Community formation

Monks, it is by way of elements that beings come together and unite: those of a low disposition come together and unite with those of a low disposition. … Monks, it is by way of elements that beings come together and unite: those of a good disposition come together and unite with those of a good disposition. (from SN 14:16, translated by Bhikkhu Bodhi)

Further along in Samyutta Nikaya 14 the Buddha says that those having faith will seek each other out and likewise those lacking faith are drawn together (SN 14:17); those who keep the precepts and those who don’t will each unite with similar people in those two groupings (SN 14:25); and those who follow the eight-fold path and those who don’t will naturally congregate in separate communities (SN 14:28). In all of these cases, we are describing intentional communities, not our families or other “natural” groups we have no choice in joining or leaving.

Who we spend our time with is probably the most important decision we can make, day by day. It’s a truism that our choice of a life partner is the most significant factor in our quality of life. If we have a partner who supports our skilful instincts and serves as a check on our baser motives, we have the most important factor working for us. On the other hand, if we are in an abusive relationship at home, it’s hard for anything else to go right.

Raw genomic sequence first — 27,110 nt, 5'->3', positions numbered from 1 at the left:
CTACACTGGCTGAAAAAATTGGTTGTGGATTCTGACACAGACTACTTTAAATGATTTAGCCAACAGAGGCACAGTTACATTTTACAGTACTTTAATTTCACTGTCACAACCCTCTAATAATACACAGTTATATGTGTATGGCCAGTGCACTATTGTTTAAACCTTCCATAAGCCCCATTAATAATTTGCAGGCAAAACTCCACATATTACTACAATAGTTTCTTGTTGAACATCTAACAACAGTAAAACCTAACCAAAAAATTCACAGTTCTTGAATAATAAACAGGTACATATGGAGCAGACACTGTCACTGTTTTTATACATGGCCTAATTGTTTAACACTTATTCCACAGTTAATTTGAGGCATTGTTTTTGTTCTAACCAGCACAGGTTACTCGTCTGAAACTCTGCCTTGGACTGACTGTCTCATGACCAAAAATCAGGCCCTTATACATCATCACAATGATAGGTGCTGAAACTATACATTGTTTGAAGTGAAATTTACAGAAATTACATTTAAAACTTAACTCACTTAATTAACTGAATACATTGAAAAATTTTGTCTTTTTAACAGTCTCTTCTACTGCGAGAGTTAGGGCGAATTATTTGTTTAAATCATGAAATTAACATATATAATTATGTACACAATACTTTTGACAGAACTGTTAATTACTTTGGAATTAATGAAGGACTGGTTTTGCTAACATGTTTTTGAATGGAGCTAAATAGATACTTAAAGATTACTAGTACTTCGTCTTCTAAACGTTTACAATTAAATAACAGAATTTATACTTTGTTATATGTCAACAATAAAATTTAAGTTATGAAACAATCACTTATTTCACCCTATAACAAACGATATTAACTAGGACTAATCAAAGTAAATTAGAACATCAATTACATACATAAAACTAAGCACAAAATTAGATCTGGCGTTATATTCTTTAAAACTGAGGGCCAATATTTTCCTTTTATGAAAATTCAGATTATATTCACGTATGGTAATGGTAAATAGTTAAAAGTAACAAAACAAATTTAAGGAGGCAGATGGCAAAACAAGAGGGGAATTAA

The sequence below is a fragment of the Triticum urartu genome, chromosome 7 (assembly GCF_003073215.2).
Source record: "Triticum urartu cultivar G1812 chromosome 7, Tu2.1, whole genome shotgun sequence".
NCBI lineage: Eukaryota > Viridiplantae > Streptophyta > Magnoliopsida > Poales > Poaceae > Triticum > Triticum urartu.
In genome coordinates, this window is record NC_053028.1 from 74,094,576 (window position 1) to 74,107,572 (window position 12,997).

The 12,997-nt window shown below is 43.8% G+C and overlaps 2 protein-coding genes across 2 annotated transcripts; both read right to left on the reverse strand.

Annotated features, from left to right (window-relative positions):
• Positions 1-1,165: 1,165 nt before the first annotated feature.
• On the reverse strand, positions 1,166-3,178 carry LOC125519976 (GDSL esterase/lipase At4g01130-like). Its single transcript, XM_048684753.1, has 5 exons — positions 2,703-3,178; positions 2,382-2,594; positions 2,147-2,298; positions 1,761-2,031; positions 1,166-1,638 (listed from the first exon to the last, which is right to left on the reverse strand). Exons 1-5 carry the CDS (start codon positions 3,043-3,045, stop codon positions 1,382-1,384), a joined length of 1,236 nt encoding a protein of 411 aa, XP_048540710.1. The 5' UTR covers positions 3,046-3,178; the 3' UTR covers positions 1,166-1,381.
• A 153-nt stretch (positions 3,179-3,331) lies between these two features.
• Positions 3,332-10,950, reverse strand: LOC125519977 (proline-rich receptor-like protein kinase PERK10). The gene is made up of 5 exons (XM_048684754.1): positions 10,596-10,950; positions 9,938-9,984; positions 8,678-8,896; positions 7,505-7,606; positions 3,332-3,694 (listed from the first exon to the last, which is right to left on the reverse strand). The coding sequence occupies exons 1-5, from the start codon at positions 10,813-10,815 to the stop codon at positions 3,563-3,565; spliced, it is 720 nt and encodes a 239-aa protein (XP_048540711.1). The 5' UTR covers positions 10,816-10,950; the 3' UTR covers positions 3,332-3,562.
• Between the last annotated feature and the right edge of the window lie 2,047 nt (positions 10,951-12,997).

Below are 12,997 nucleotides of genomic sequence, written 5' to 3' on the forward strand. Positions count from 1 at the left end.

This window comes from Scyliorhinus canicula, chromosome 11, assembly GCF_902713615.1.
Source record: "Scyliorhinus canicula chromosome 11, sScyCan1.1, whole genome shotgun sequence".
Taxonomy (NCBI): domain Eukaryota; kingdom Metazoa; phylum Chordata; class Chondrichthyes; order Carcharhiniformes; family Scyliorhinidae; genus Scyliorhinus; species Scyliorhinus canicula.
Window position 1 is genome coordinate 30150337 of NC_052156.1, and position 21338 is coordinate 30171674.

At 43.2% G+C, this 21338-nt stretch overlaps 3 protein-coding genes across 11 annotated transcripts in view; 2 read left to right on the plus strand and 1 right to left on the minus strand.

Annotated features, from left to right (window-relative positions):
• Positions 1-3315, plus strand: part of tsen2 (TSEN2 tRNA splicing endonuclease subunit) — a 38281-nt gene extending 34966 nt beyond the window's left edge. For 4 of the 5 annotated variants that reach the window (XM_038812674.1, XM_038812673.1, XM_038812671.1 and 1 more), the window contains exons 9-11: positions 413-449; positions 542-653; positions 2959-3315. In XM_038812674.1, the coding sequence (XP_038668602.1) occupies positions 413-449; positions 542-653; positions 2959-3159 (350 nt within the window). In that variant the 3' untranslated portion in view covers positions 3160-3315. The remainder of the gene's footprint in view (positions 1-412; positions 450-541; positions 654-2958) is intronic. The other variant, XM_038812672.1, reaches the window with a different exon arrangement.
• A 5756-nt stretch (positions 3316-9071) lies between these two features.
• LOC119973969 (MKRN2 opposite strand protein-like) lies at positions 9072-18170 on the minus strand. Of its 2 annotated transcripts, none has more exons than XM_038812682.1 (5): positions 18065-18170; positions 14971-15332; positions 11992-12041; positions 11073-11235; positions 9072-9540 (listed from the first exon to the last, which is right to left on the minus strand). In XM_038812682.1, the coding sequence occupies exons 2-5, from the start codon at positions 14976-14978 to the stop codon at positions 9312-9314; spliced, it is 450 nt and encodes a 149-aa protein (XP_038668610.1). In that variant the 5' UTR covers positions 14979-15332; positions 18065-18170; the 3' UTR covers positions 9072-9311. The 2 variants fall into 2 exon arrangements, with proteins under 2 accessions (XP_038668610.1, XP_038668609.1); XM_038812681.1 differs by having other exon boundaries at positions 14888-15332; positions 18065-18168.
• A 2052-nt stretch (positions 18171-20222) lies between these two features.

We don’t choose our extended families, but we can decide how close to stay to them. We can help family members who need it, but we have to recognize when our actions are actually helping and when they’re not. The boundary between supporting and enabling is often hard to discern, but unreserved kindness is never wrong.

When we have children, we take responsibility for creating the most nourishing environment we can for them. We can’t expect them to fulfil our needs or meet our expectations. When children are grown, they may or may not reciprocate by caring for us, but our intentions can’t be transactional; we need to focus on caring for everyone in the household (including ourselves).

Let’s consider how the communities we are part of reflect our aspirations, including if we are not part of any intentional communities at all. Are we spending time with people who seem to hold us back or keep us down? Could we find others who reflect and support our strengths? Could we make time for a regular, wholesome activity where we could interact with people we respect and admire?

Some folks have limited choices, but few are so trapped that they can’t consider moving, looking for a better job, or seeking professional advice or support for making beneficial changes. If there’s no available company around that lifts us up, we may be better off on our own for a time.

About lynnjkelly

Australian/American. Practicing Buddhist.
This entry was posted in Causes and results, Friendships, General, Relationships. Bookmark the permalink.

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